Surprise of the season part1: The performance of the Nissan Team. Lancia may have won about everything. And the surprise of the 1987 season Renault was hampered by the turbo factor change (see Ragnotti's 2nd place on Portuguese gravel 1987!). Then, with the exception of Auriol's Ford win on Corsica, the Nissan performance was a revelation. Nissan only had an African orientated program. And here during 1987 the Toyota Supra looked more promising than the Nissan Silvia. And for 1988 that Supra was turbo charged. Yet in 1988 on Safari it was a pair of Nissan Silvia 200SX with ex-Subaru drivers Mike Kirkland and Per Eklund to come 2nd & 3rd, chasing the leading Lancia until the finish line. And in Bandama Alain Ambrosino took an unexpected win for Nissan.

Surprise of the season part2: How to become works involved. Since their withdrawal after the groupB ban, Peugeot came back in an official way with Kalle Grundel driving a Peugeot Sport UK (formerly the Talbot Sunbeam Lotus Team) entered 205 GTI on the RAC 1987. For the coming years there were intentions with the 309 and Guy Fréquelin, Francois Delecour and Kalle Grundel. But French privateer Jean-Pierre Ballet was never part of the plan! Ballet started the Monte 1988 all privately in an Enjolras prepared groupA 205 GTI. The car had neither 4x4 nor turbo, but Ballet was taking on the works Mazdas and pushing the Lancias on day1. That called Peugeot Sport onto the plan. Overnight Peugeot sent works lorries, works material and works engineers to Monte Carlo to assist Ballet for the remaining legs. While Ballet finished an amazing 3rd overall, this move also caused controversy. Ballet turned an official Peugeot entry mid event and such qualified for makes points for Peugeot!
(Similar Ford had done on Corsica 1987 to Didier Auriol and Carlos Sainz, once the works Fords had all retired, but Ballet was more of a curiosity: the Ford works team was at the event anyway, helping drivers for 7th & 8th places. In the Ballet case we had a 175BHP FWD car battling for podium and a works team leaving their head quarters after the event had started! For model car collectors: Solido has launched an all white, sponsor-less 205 rally car in 1/18 scale and some fans wonder why this model is selling like crazy. Well, because of this amasing story!)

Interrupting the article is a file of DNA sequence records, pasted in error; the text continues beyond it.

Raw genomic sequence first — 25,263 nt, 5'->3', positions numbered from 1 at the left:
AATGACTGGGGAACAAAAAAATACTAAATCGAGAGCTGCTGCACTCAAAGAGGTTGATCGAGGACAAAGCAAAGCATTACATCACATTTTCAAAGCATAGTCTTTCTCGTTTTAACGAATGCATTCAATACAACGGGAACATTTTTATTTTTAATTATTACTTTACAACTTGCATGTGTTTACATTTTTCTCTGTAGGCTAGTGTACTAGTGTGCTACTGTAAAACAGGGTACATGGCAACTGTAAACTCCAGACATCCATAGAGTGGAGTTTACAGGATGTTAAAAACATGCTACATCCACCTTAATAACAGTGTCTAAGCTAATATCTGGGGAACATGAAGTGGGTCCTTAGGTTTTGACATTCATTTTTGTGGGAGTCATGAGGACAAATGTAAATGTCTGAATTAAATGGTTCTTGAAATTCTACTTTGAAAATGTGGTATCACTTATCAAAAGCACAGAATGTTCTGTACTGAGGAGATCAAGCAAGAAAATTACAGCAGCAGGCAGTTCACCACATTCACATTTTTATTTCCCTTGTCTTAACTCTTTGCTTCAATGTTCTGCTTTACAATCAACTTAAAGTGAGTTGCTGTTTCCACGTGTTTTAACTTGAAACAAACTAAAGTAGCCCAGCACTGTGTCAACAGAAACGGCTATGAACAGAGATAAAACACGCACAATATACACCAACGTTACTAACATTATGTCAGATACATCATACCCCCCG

1988 WRC Factory Team and Driver Line Ups :
 

Lancia Lancia, 1988 - Martini Racing Lancia Abarth : 1st on 140 points.
 

 

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Ford Ford, 1988 - Ford RS Rallye Sport Team : 2nd on 79 points.
 

 

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Audi Audi, 1988 - Audi Sport : 3rd on 71 points.
 

 

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Mazda Mazda, 1988 - MRT Mazda Rally Team Europe : 4th on 66 points.
 

 

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Toyota Toyota, 1988 - TTE : 5th on 46 points.
 

 

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Renault Renault, 1988 - Régie Renault : 6th on 32 points.
 

 

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BMW BMW, 1988 - Bastos Motul BMW Prodrive : 7th on 25 points.
 

 

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Nissan Nissan, 1988 - Nismo : 8th on 23 points.
 

 

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Subaru Subaru, 1988 - STI Nurijuki Koseki : 9th on 18 points.
 

 

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Peugeot Peugeot, 1988 - Peugeot Sport : 10th on 15 points.
 

 

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Volkswagen Volkswagen, 1988 - Volkswagen Motorsport : 11th on 14 points.
 

 

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Opel Opel, 1988 - GM Euro Dealers : 12th on 13 points.
 

 

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Mitsubishi Mitsubishi, 1988 - Mitsubishi Ralli Art Europe : 13th on 7 points.